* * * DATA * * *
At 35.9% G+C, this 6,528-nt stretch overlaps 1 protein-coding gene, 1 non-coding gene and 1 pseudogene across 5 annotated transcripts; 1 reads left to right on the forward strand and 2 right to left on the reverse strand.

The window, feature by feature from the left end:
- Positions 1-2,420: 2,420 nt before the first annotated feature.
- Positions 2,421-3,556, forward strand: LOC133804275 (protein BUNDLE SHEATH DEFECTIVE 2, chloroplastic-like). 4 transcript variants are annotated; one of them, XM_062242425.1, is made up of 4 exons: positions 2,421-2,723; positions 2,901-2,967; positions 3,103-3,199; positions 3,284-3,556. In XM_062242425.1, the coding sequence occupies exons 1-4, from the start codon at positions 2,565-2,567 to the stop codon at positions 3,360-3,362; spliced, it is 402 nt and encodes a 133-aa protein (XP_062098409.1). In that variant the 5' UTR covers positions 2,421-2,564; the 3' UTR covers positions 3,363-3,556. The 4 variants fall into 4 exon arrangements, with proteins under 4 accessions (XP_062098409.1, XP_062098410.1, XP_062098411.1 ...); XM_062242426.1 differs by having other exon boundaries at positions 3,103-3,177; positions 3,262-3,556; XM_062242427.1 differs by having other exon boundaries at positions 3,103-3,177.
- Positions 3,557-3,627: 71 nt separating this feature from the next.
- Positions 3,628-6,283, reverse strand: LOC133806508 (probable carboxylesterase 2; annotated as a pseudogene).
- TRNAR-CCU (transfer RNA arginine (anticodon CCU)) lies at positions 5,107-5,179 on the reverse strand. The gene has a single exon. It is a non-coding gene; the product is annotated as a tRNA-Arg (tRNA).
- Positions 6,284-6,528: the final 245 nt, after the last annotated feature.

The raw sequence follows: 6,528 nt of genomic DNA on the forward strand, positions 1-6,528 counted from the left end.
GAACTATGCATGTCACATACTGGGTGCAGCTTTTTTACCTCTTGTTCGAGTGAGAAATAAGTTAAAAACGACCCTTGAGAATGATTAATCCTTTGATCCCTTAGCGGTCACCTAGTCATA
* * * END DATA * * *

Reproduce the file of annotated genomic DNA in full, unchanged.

At 35.9% G+C, this 6,528-nt stretch overlaps 1 protein-coding gene, 1 non-coding gene and 1 pseudogene across 5 annotated transcripts; 1 reads left to right on the forward strand and 2 right to left on the reverse strand.

The window, feature by feature from the left end:
- Positions 1-2,420: 2,420 nt before the first annotated feature.
- Positions 2,421-3,556, forward strand: LOC133804275 (protein BUNDLE SHEATH DEFECTIVE 2, chloroplastic-like). 4 transcript variants are annotated; one of them, XM_062242425.1, is made up of 4 exons: positions 2,421-2,723; positions 2,901-2,967; positions 3,103-3,199; positions 3,284-3,556. In XM_062242425.1, the coding sequence occupies exons 1-4, from the start codon at positions 2,565-2,567 to the stop codon at positions 3,360-3,362; spliced, it is 402 nt and encodes a 133-aa protein (XP_062098409.1). In that variant the 5' UTR covers positions 2,421-2,564; the 3' UTR covers positions 3,363-3,556. The 4 variants fall into 4 exon arrangements, with proteins under 4 accessions (XP_062098409.1, XP_062098410.1, XP_062098411.1 ...); XM_062242426.1 differs by having other exon boundaries at positions 3,103-3,177; positions 3,262-3,556; XM_062242427.1 differs by having other exon boundaries at positions 3,103-3,177.
- Positions 3,557-3,627: 71 nt separating this feature from the next.
- Positions 3,628-6,283, reverse strand: LOC133806508 (probable carboxylesterase 2; annotated as a pseudogene).
- TRNAR-CCU (transfer RNA arginine (anticodon CCU)) lies at positions 5,107-5,179 on the reverse strand. The gene has a single exon. It is a non-coding gene; the product is annotated as a tRNA-Arg (tRNA).
- Positions 6,284-6,528: the final 245 nt, after the last annotated feature.

The raw sequence follows: 6,528 nt of genomic DNA on the forward strand, positions 1-6,528 counted from the left end.
GAACTATGCATGTCACATACTGGGTGCAGCTTTTTTACCTCTTGTTCGAGTGAGAAATAAGTTAAAAACGACCCTTGAGAATGATTAATCCTTTGATCCCTTAGCGGTCACCTAGTCATA